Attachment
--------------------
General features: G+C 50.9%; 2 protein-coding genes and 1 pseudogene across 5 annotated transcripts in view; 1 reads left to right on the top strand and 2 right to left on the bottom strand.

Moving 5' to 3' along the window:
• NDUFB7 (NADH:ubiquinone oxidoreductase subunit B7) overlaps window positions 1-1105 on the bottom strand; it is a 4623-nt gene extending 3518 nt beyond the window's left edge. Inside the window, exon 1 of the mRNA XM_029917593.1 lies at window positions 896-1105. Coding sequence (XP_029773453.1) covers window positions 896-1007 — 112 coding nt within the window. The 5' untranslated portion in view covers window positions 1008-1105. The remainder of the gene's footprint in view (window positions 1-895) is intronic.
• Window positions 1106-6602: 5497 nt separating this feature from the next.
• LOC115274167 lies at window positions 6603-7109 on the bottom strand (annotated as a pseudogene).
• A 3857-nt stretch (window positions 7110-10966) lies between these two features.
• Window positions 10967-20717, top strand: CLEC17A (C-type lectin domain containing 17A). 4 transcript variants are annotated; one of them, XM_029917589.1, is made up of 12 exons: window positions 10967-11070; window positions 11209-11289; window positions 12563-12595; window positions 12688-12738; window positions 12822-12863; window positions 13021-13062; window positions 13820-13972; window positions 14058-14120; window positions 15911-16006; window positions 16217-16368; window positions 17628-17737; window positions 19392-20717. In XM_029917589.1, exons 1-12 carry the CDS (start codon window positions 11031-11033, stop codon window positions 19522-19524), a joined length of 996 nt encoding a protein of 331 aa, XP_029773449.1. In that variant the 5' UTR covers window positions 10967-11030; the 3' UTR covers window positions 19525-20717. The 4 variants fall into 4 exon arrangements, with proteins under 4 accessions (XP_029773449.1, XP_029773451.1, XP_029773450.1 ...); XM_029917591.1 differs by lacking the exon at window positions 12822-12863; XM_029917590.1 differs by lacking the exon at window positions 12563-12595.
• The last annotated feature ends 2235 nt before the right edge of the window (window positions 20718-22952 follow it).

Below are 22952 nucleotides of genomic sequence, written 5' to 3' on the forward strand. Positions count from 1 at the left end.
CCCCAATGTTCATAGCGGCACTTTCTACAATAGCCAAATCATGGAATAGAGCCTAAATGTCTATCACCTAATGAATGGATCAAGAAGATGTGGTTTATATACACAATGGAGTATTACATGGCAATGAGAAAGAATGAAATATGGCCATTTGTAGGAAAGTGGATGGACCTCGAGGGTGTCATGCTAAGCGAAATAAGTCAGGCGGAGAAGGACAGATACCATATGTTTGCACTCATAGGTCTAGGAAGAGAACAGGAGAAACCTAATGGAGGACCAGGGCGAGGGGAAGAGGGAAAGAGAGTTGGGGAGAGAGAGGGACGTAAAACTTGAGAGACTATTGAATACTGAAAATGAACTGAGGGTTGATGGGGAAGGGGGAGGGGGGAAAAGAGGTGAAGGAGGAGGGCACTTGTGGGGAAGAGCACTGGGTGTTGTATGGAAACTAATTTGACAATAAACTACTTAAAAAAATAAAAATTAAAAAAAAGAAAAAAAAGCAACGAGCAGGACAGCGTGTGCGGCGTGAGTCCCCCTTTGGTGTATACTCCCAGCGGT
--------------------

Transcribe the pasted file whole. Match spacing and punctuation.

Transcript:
General features: G+C 50.9%; 2 protein-coding genes and 1 pseudogene across 5 annotated transcripts in view; 1 reads left to right on the top strand and 2 right to left on the bottom strand.

Moving 5' to 3' along the window:
• NDUFB7 (NADH:ubiquinone oxidoreductase subunit B7) overlaps window positions 1-1105 on the bottom strand; it is a 4623-nt gene extending 3518 nt beyond the window's left edge. Inside the window, exon 1 of the mRNA XM_029917593.1 lies at window positions 896-1105. Coding sequence (XP_029773453.1) covers window positions 896-1007 — 112 coding nt within the window. The 5' untranslated portion in view covers window positions 1008-1105. The remainder of the gene's footprint in view (window positions 1-895) is intronic.
• Window positions 1106-6602: 5497 nt separating this feature from the next.
• LOC115274167 lies at window positions 6603-7109 on the bottom strand (annotated as a pseudogene).
• A 3857-nt stretch (window positions 7110-10966) lies between these two features.
• Window positions 10967-20717, top strand: CLEC17A (C-type lectin domain containing 17A). 4 transcript variants are annotated; one of them, XM_029917589.1, is made up of 12 exons: window positions 10967-11070; window positions 11209-11289; window positions 12563-12595; window positions 12688-12738; window positions 12822-12863; window positions 13021-13062; window positions 13820-13972; window positions 14058-14120; window positions 15911-16006; window positions 16217-16368; window positions 17628-17737; window positions 19392-20717. In XM_029917589.1, exons 1-12 carry the CDS (start codon window positions 11031-11033, stop codon window positions 19522-19524), a joined length of 996 nt encoding a protein of 331 aa, XP_029773449.1. In that variant the 5' UTR covers window positions 10967-11030; the 3' UTR covers window positions 19525-20717. The 4 variants fall into 4 exon arrangements, with proteins under 4 accessions (XP_029773449.1, XP_029773451.1, XP_029773450.1 ...); XM_029917591.1 differs by lacking the exon at window positions 12822-12863; XM_029917590.1 differs by lacking the exon at window positions 12563-12595.
• The last annotated feature ends 2235 nt before the right edge of the window (window positions 20718-22952 follow it).

Below are 22952 nucleotides of genomic sequence, written 5' to 3' on the forward strand. Positions count from 1 at the left end.
CCCCAATGTTCATAGCGGCACTTTCTACAATAGCCAAATCATGGAATAGAGCCTAAATGTCTATCACCTAATGAATGGATCAAGAAGATGTGGTTTATATACACAATGGAGTATTACATGGCAATGAGAAAGAATGAAATATGGCCATTTGTAGGAAAGTGGATGGACCTCGAGGGTGTCATGCTAAGCGAAATAAGTCAGGCGGAGAAGGACAGATACCATATGTTTGCACTCATAGGTCTAGGAAGAGAACAGGAGAAACCTAATGGAGGACCAGGGCGAGGGGAAGAGGGAAAGAGAGTTGGGGAGAGAGAGGGACGTAAAACTTGAGAGACTATTGAATACTGAAAATGAACTGAGGGTTGATGGGGAAGGGGGAGGGGGGAAAAGAGGTGAAGGAGGAGGGCACTTGTGGGGAAGAGCACTGGGTGTTGTATGGAAACTAATTTGACAATAAACTACTTAAAAAAATAAAAATTAAAAAAAAGAAAAAAAAGCAACGAGCAGGACAGCGTGTGCGGCGTGAGTCCCCCTTTGGTGTATACTCCCAGCGGT